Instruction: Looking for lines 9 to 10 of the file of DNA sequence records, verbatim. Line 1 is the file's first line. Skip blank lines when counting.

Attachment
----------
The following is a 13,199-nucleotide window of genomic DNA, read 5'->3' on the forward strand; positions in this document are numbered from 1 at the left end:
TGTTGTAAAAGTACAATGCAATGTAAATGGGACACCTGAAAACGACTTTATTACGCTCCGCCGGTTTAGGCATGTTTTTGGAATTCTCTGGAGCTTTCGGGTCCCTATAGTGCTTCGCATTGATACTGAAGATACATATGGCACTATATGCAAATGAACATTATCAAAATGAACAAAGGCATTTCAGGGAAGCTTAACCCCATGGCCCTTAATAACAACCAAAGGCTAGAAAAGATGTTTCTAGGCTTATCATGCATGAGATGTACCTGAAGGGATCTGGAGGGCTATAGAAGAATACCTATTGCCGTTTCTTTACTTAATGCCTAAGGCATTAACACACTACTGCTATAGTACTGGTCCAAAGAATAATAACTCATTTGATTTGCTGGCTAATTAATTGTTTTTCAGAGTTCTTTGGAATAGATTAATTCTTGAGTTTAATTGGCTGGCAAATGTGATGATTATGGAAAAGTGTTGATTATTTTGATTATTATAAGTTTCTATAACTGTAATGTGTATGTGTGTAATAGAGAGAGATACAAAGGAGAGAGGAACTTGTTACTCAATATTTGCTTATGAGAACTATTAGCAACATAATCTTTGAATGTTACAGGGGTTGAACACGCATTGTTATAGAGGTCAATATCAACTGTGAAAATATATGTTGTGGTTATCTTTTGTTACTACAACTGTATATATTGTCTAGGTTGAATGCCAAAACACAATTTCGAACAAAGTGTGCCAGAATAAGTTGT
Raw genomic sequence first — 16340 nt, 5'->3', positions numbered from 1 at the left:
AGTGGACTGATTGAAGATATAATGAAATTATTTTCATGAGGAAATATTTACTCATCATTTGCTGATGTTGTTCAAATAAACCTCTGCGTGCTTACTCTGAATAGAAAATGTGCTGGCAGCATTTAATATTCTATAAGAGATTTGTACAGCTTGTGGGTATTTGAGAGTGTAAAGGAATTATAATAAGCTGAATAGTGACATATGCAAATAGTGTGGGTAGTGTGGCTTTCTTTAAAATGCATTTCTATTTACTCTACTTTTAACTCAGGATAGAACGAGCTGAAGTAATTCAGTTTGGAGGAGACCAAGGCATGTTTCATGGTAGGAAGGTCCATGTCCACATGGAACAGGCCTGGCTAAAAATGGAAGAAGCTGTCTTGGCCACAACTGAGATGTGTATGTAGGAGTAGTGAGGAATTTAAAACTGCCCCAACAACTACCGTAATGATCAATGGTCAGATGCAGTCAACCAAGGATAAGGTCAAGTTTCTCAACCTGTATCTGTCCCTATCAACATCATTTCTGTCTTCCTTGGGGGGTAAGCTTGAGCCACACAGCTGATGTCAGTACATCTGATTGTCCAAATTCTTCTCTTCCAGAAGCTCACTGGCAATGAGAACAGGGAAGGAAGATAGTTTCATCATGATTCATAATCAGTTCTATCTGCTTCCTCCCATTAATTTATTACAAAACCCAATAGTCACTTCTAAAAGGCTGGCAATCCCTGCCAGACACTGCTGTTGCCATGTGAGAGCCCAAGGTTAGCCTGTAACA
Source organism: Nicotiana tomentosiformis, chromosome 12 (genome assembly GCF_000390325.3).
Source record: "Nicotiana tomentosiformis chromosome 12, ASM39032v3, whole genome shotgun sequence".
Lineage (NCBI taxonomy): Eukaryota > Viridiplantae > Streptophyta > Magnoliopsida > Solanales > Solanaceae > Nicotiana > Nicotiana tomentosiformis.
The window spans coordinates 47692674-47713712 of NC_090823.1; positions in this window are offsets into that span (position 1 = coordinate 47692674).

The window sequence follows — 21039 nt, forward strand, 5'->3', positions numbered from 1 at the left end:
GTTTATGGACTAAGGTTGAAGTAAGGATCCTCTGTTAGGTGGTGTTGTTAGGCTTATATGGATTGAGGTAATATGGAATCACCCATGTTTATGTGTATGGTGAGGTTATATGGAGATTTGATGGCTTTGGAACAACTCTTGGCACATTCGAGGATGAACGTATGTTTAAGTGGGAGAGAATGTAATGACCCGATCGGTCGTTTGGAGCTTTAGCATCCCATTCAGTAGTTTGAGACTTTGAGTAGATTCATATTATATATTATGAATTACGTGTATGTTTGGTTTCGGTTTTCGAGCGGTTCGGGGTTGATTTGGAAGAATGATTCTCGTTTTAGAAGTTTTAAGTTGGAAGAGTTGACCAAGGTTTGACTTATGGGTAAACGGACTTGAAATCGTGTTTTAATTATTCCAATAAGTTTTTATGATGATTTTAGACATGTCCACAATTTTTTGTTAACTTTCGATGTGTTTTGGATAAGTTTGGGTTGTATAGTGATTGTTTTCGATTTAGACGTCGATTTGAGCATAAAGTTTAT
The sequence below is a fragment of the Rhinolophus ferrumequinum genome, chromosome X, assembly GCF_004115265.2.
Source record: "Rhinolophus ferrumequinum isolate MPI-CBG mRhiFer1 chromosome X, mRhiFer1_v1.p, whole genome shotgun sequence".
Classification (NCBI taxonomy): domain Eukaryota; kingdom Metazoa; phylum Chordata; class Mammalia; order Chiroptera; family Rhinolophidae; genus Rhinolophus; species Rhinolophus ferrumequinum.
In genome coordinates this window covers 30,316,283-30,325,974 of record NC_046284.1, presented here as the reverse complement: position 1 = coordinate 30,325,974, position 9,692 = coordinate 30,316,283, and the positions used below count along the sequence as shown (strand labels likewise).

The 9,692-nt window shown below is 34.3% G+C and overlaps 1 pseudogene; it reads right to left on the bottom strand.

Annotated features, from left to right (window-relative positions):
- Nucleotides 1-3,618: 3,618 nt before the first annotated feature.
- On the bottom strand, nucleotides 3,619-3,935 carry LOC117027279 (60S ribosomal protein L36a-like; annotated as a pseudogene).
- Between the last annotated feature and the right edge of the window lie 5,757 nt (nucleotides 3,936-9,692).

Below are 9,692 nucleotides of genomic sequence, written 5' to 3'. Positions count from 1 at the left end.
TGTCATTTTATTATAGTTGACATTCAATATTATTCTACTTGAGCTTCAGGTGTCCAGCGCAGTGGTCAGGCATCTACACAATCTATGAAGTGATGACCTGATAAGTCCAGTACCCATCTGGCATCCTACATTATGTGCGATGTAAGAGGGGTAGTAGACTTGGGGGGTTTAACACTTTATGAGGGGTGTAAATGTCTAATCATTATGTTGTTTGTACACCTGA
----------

The window sequence follows — 21039 nt, forward strand, 5'->3', positions numbered from 1 at the left end:
GTTTATGGACTAAGGTTGAAGTAAGGATCCTCTGTTAGGTGGTGTTGTTAGGCTTATATGGATTGAGGTAATATGGAATCACCCATGTTTATGTGTATGGTGAGGTTATATGGAGATTTGATGGCTTTGGAACAACTCTTGGCACATTCGAGGATGAACGTATGTTTAAGTGGGAGAGAATGTAATGACCCGATCGGTCGTTTGGAGCTTTAGCATCCCATTCAGTAGTTTGAGACTTTGAGTAGATTCATATTATATATTATGAATTACGTGTATGTTTGGTTTCGGTTTTCGAGCGGTTCGGGGTTGATTTGGAAGAATGATTCTCGTTTTAGAAGTTTTAAGTTGGAAGAGTTGACCAAGGTTTGACTTATGGGTAAACGGACTTGAAATCGTGTTTTAATTATTCCAATAAGTTTTTATGATGATTTTAGACATGTCCACAATTTTTTGTTAACTTTCGATGTGTTTTGGATAAGTTTGGGTTGTATAGTGATTGTTTTCGATTTAGACGTCGATTTGAGCATAAAGTTTAT